Welcome to part dos of the pattern cutting portion of Sewing 101. Today, we will go over laying out your pattern pieces onto the fabric, marking your fabric, and the various hyrogliphics you'll see on your pattern pieces.
Let me begin this very long post with a wee disclaimer - this is just how I go about cutting and marking patterns. While there are other techniques, I find this to be the easiest for me. I think it's a thorough but not time-sucking way to make sure all marks are... well, marked. But just know that cutting and marking the fabric is the most tedious part of sewing. It's also one of the most important.
My inner-16-year-old totally just rolled her eyes and said, "Yeah, whatever loser" and then made the "L" sign on her forehead. She's a jerk.
Anyway, to refresh your memory, below is the cutting layout for my pattern.
My fabric is 45", so I will be using this cutting layout. You see that the fold and selvages (the finished edges of the fabric) are specified. You can also kinda see that some of the pattern pieces are darker than others -- see piece 3, for example. These are a slightly darker shade because they are supposed to be laid on the fabric with the wrong side facing up. Like this:
I folded pattern piece 3 so that I could reuse it for the nightgown (I wend into that a little bit more in Cutting Patterns Part One). Also, you may be wondering where pieces 1 and 10 are. Well, the layout shows you to cut them out one at a time on a single layer of fabric. This takes longer, so I will cut pieces 2 & 3 first, then fold the remaining fabric so that I only need to cut the pieces once instead of twice. No time-suck. Word!
Here is what my layout for the bottoms look like:
It looks just like the drawing. Nothing too interesting, just wanted to show you what it looks like.
For years and years, I used to cut my triangles like this:
I always felt like it was time consuming, and not really all that accurate. Then one day I read a tip about notching into the triangles like this:
So. Much. Better!! Less margin for error, it's faster, and it's easier!! Word 2.0!
I always use regular straight pins for dots. I push them in the center of the dot like this...
This way, when I go to sew the darts I match up the notches and dots and pin them into place.
Kinda curved darts:
I use my awesome tracing paper and trace the kinda curved darts as pictured below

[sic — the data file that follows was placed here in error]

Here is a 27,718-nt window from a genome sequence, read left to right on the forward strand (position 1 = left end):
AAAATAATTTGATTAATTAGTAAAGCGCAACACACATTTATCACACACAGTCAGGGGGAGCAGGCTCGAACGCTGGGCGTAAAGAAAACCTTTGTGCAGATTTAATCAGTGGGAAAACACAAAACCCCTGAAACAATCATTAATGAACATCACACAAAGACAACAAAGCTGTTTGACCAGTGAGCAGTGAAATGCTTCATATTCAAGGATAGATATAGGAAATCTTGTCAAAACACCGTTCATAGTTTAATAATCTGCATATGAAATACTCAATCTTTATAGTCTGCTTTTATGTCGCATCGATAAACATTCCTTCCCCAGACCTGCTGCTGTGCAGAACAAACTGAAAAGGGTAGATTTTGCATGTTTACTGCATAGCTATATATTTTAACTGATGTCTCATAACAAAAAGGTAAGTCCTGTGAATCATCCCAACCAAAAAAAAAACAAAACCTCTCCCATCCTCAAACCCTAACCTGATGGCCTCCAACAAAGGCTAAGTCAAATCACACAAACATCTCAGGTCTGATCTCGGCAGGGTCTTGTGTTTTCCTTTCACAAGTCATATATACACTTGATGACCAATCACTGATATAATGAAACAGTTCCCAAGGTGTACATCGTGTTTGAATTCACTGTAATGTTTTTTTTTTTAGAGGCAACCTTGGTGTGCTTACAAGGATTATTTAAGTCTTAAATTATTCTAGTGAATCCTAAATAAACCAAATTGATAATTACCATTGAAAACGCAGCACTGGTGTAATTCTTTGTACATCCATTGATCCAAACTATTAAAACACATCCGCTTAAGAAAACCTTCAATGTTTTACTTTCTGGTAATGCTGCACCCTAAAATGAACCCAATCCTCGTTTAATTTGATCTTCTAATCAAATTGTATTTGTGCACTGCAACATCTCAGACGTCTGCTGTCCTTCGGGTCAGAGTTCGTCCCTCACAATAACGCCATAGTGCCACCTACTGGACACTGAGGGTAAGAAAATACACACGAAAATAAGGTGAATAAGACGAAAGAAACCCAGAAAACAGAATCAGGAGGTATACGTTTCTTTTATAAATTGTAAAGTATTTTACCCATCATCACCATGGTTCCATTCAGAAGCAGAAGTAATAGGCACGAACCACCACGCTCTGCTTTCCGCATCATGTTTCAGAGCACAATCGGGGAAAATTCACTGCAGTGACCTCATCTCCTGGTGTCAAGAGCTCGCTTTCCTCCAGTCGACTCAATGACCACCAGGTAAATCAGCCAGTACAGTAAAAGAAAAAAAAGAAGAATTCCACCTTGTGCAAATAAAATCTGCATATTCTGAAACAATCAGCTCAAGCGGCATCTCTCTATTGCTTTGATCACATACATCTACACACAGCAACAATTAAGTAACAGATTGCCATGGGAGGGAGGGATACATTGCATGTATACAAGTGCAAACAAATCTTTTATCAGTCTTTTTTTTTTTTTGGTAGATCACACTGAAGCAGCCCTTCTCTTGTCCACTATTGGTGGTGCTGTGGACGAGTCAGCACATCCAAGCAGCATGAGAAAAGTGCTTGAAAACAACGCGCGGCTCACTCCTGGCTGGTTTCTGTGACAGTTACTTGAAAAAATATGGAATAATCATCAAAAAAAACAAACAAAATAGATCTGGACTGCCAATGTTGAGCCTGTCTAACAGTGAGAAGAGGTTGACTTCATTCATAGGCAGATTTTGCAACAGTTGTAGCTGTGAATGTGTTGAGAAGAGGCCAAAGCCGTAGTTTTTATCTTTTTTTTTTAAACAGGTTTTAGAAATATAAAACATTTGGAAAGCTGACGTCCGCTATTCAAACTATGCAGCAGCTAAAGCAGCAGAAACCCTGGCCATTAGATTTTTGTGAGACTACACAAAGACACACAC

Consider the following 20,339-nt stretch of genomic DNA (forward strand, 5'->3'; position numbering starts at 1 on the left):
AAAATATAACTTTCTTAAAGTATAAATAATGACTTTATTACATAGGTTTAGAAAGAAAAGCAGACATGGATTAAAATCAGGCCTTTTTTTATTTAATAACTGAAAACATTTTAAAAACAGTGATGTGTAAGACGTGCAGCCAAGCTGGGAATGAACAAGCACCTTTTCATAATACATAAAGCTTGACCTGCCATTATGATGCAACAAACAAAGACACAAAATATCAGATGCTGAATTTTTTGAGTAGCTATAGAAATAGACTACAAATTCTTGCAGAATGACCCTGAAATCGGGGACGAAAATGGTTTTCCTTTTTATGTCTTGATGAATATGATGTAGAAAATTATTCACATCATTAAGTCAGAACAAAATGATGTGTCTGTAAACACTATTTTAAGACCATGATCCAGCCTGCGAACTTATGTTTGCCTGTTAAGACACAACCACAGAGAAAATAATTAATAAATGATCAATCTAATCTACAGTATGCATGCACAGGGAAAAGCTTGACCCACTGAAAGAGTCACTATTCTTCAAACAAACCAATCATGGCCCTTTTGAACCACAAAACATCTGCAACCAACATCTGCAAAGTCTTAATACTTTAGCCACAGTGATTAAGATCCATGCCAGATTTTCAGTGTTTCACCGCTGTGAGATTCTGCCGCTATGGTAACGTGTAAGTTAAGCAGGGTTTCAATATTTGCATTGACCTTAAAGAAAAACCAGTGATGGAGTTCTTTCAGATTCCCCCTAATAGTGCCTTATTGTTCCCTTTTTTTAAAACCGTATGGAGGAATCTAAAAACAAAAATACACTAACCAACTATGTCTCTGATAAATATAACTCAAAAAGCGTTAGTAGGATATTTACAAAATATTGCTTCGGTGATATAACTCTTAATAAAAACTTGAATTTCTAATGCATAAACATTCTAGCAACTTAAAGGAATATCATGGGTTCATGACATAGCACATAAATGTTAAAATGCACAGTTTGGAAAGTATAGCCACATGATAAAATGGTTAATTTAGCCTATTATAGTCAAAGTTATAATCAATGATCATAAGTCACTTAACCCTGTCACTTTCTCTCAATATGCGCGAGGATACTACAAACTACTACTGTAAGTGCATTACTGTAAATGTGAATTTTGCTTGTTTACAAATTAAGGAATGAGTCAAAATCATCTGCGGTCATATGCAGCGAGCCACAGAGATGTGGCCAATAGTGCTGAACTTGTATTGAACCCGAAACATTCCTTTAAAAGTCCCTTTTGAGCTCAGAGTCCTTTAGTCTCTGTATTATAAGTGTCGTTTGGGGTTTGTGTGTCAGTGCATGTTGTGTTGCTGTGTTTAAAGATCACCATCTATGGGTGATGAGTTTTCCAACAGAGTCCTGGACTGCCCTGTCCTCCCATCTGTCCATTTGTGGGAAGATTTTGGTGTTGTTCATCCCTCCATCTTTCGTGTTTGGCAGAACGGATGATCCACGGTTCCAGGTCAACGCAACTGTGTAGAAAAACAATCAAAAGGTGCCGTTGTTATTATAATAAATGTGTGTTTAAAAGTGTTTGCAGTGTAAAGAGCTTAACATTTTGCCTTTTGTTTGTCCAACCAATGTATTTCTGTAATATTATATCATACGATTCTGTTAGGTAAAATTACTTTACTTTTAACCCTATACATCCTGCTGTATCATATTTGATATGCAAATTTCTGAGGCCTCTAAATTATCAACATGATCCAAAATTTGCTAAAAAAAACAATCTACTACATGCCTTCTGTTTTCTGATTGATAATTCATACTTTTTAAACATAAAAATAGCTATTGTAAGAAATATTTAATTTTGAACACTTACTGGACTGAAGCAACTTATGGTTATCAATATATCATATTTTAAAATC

I know it's hard to see, but click on the pic to enlarge and you should be able to see both darts & techniques.
Now, there are two ways to mark buttons. The first is to use the button guide provided in the pattern & some tracing paper:
I had to trace the buttonholes with a marking pencil so they would show up in the picture, but you wouldn't necessarily have to do that.
The second way is to eyeball/measure it. I like to use small buttons (3/8" - 1/2") on blouses especially, and a lot of times they are smaller than the pattern calls for. The smaller the button, the closer they need to be to one another. I place buttons on the garment in a layout I find aesthetically pleasing, then I double check their spacing with a measuring tape and/or hem gauge. No matter what, the most important thing is that your buttons are evenly spaced both between each other and from the edge of the fabric. You don't want a meandering path of buttons snaking its way down your torso, amiright?
Sew... I think that's pretty much all of the major markings you'll come across with the exception of zippers. Those are basically like dots, which is why I did not go over them again, but if someone would like to see that then no problemo!!
Some Miscellaneous things I forgot to put above:
- Iron your pattern pieces and fabric before you cut your pattern. Use the cotton setting with NO STEAM for the pattern pieces, and whatever setting is appropriate for your fabric.
- There is an ongoing debate (maybe only in my head) about the merits of pre-washing and thereby pre-shrinking fabric. Sometimes I do it, sometimes I don't. It has more to do with my laziness level than anything else, though sometimes I actually think through the pros and cons of prewashing. If it's cotton or a cotton blend, and especially if it's for pants or skirts, I usually prewash since I always make more fitted pants and skirts. (I did not prewash the purple flannel in the pictures above. There will be shrinkage, but I can just blame it on the pool. Raise your hand if you know what I'm talking about.)
- That being said, NEVER pre-wash denim. The crispness of new denim makes it far easier to work with and cut, keeps stitching straight, and whitens teeth.
Coming up next is how to use freezer paper to save & reuse pattern pieces. Also, we will begin sewing the little jammies we just cut out. I am pretty sure Joann's will have Simplicity patterns on sale soon, so if you'd like to sew along be my guest! I always suggest sewing something with a drawstring or elastic waistband before diving into the realm of buttons and zippers. Those are both easy peasy to conquer, but you gotta walk before you can run. Word? Word!!